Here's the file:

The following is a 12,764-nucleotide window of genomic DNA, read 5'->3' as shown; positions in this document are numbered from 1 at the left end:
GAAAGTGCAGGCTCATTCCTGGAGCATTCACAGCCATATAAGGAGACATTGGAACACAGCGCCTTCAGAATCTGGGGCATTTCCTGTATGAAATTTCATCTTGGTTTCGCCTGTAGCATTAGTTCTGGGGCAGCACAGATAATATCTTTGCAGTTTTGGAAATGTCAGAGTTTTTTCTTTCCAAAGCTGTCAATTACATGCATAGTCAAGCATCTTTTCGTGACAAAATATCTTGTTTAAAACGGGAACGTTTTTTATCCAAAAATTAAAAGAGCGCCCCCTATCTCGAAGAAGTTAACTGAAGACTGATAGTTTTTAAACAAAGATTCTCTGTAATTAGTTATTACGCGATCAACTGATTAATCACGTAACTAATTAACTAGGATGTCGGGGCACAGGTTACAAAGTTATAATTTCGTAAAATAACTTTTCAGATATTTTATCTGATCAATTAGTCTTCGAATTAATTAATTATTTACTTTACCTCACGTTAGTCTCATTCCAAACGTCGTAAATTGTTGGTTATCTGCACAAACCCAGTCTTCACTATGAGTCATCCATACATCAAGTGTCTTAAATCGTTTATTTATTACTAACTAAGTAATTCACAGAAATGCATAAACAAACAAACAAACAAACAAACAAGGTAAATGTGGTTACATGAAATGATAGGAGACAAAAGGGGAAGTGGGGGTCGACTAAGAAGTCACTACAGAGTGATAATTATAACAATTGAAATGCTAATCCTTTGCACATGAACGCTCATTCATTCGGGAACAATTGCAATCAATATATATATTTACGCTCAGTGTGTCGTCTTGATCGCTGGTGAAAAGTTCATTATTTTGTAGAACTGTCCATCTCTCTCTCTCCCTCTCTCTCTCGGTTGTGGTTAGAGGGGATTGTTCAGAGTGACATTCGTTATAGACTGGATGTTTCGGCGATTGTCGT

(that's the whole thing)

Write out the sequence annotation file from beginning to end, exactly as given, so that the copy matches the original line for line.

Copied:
The following is a 12,764-nucleotide window of genomic DNA, read 5'->3' as shown; positions in this document are numbered from 1 at the left end:
GAAAGTGCAGGCTCATTCCTGGAGCATTCACAGCCATATAAGGAGACATTGGAACACAGCGCCTTCAGAATCTGGGGCATTTCCTGTATGAAATTTCATCTTGGTTTCGCCTGTAGCATTAGTTCTGGGGCAGCACAGATAATATCTTTGCAGTTTTGGAAATGTCAGAGTTTTTTCTTTCCAAAGCTGTCAATTACATGCATAGTCAAGCATCTTTTCGTGACAAAATATCTTGTTTAAAACGGGAACGTTTTTTATCCAAAAATTAAAAGAGCGCCCCCTATCTCGAAGAAGTTAACTGAAGACTGATAGTTTTTAAACAAAGATTCTCTGTAATTAGTTATTACGCGATCAACTGATTAATCACGTAACTAATTAACTAGGATGTCGGGGCACAGGTTACAAAGTTATAATTTCGTAAAATAACTTTTCAGATATTTTATCTGATCAATTAGTCTTCGAATTAATTAATTATTTACTTTACCTCACGTTAGTCTCATTCCAAACGTCGTAAATTGTTGGTTATCTGCACAAACCCAGTCTTCACTATGAGTCATCCATACATCAAGTGTCTTAAATCGTTTATTTATTACTAACTAAGTAATTCACAGAAATGCATAAACAAACAAACAAACAAACAAACAAGGTAAATGTGGTTACATGAAATGATAGGAGACAAAAGGGGAAGTGGGGGTCGACTAAGAAGTCACTACAGAGTGATAATTATAACAATTGAAATGCTAATCCTTTGCACATGAACGCTCATTCATTCGGGAACAATTGCAATCAATATATATATTTACGCTCAGTGTGTCGTCTTGATCGCTGGTGAAAAGTTCATTATTTTGTAGAACTGTCCATCTCTCTCTCTCCCTCTCTCTCTCGGTTGTGGTTAGAGGGGATTGTTCAGAGTGACATTCGTTATAGACTGGATGTTTCGGCGATTGTCGT